Continuous delivery/deployment

Continuous delivery focuses on deploying a set of changes to one/more environments. The process is typically a set of steps with decision points, parallel flows and roll forward and roll back steps. Basically continuous delivery is comparatively complex workflow with some specialized actions like rolling deployments, talking to servers etc.

In contrast to a continuous integration process, in continuous delivery –

  • Not every build will be deployed – more often than not a deployment candidate might be sum of last few builds. (Ex. Build 450-458 forming deploy version 1.7.4 of software).
  • Changes done for a deployment candidate are sum of all changes done for all builds since previous deployment. Moreover a continuous delivery process has to have knowledge of which build was deployed when and where.
  • The level & granularity of access control needed for a CI process is vastly different than for a CD process. You might want most people to be able to kick off a build but not deploy the artifact to certain environments.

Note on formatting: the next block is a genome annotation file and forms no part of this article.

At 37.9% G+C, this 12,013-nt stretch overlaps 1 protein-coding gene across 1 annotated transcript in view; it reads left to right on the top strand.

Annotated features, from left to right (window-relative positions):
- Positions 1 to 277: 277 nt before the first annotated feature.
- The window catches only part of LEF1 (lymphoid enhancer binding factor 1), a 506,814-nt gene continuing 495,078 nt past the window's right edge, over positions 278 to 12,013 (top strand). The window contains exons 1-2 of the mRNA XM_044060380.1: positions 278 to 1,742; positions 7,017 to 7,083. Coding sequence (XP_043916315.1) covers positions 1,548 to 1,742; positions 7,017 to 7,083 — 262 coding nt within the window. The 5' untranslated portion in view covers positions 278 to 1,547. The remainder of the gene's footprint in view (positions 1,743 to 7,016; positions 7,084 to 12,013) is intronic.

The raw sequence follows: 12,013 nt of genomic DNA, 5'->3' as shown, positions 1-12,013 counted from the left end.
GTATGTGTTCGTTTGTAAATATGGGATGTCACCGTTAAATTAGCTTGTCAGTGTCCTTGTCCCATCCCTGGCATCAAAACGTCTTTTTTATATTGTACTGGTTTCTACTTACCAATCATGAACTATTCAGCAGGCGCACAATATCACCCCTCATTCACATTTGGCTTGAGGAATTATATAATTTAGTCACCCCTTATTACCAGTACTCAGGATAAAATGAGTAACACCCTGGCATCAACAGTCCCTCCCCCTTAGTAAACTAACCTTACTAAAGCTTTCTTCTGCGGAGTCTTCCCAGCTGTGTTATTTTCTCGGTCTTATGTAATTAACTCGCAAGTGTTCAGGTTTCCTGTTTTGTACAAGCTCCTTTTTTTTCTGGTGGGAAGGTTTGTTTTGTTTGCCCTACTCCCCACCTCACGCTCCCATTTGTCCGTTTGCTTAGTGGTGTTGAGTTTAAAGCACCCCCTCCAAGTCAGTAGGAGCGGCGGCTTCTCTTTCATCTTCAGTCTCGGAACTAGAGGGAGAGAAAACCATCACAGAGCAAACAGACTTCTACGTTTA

The gap!

As we can see CI and CD process use vastly varied semantics, they aim to achieve different objectives. They handle different units of work and the complexity of process are different too! So should you use one tool to do two things? Let’s try it out. We will test drive Go (From ThoughtWorks), TeamCity (from JetBrains),   Bamboo (From Atlassian), Jenkins (OpenSource) and and see how do they fit in.

Parameters for using a CI tool for CD

1) Support for CI+CD Semantics: Ability to suppport dual semantics for example information from multiple builds into a release candidate

2) Workflow designer: Visual workflow – to build workflow which is easy to see and modify over time

3) Features: Standard actions available for various CD tasks  – like deploy to tomcat, connect to server XYZ etc.

4) Extensible: Ability to write custom actions/plugins for doing adhoc jobs – because not all actions provided in tool might fit your needs.